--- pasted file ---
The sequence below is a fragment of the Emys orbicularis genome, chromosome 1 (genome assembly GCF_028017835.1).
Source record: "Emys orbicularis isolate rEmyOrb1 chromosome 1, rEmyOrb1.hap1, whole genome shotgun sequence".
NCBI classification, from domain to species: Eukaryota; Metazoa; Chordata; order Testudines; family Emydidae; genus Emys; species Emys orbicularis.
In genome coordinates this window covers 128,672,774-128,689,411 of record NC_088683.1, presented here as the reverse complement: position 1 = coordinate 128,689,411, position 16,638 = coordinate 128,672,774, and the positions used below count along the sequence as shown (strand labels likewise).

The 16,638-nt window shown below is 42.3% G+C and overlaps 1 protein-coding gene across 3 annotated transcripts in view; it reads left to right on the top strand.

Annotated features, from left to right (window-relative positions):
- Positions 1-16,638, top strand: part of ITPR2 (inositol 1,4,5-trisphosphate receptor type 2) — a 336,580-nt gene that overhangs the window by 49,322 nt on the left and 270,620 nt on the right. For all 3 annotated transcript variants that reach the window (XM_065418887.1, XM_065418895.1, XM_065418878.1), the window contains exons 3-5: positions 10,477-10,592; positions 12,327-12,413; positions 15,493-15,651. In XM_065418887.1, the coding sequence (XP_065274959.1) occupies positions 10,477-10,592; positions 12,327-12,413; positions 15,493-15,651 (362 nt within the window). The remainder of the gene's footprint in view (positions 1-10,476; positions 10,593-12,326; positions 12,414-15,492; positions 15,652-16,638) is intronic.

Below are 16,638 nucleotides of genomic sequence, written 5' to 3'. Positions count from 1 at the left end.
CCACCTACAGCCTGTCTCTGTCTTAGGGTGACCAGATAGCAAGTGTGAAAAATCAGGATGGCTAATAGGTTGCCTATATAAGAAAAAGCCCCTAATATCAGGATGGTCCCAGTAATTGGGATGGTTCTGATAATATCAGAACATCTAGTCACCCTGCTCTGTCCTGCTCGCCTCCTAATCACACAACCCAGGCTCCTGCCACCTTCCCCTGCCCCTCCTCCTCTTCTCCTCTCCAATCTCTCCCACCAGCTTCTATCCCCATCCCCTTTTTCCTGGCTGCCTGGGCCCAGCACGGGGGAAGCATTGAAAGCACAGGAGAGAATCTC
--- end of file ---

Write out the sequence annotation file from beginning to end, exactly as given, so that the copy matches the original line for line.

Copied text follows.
The sequence below is a fragment of the Emys orbicularis genome, chromosome 1 (genome assembly GCF_028017835.1).
Source record: "Emys orbicularis isolate rEmyOrb1 chromosome 1, rEmyOrb1.hap1, whole genome shotgun sequence".
NCBI classification, from domain to species: Eukaryota; Metazoa; Chordata; order Testudines; family Emydidae; genus Emys; species Emys orbicularis.
In genome coordinates this window covers 128,672,774-128,689,411 of record NC_088683.1, presented here as the reverse complement: position 1 = coordinate 128,689,411, position 16,638 = coordinate 128,672,774, and the positions used below count along the sequence as shown (strand labels likewise).

The 16,638-nt window shown below is 42.3% G+C and overlaps 1 protein-coding gene across 3 annotated transcripts in view; it reads left to right on the top strand.

Annotated features, from left to right (window-relative positions):
- Positions 1-16,638, top strand: part of ITPR2 (inositol 1,4,5-trisphosphate receptor type 2) — a 336,580-nt gene that overhangs the window by 49,322 nt on the left and 270,620 nt on the right. For all 3 annotated transcript variants that reach the window (XM_065418887.1, XM_065418895.1, XM_065418878.1), the window contains exons 3-5: positions 10,477-10,592; positions 12,327-12,413; positions 15,493-15,651. In XM_065418887.1, the coding sequence (XP_065274959.1) occupies positions 10,477-10,592; positions 12,327-12,413; positions 15,493-15,651 (362 nt within the window). The remainder of the gene's footprint in view (positions 1-10,476; positions 10,593-12,326; positions 12,414-15,492; positions 15,652-16,638) is intronic.

Below are 16,638 nucleotides of genomic sequence, written 5' to 3'. Positions count from 1 at the left end.
CCACCTACAGCCTGTCTCTGTCTTAGGGTGACCAGATAGCAAGTGTGAAAAATCAGGATGGCTAATAGGTTGCCTATATAAGAAAAAGCCCCTAATATCAGGATGGTCCCAGTAATTGGGATGGTTCTGATAATATCAGAACATCTAGTCACCCTGCTCTGTCCTGCTCGCCTCCTAATCACACAACCCAGGCTCCTGCCACCTTCCCCTGCCCCTCCTCCTCTTCTCCTCTCCAATCTCTCCCACCAGCTTCTATCCCCATCCCCTTTTTCCTGGCTGCCTGGGCCCAGCACGGGGGAAGCATTGAAAGCACAGGAGAGAATCTC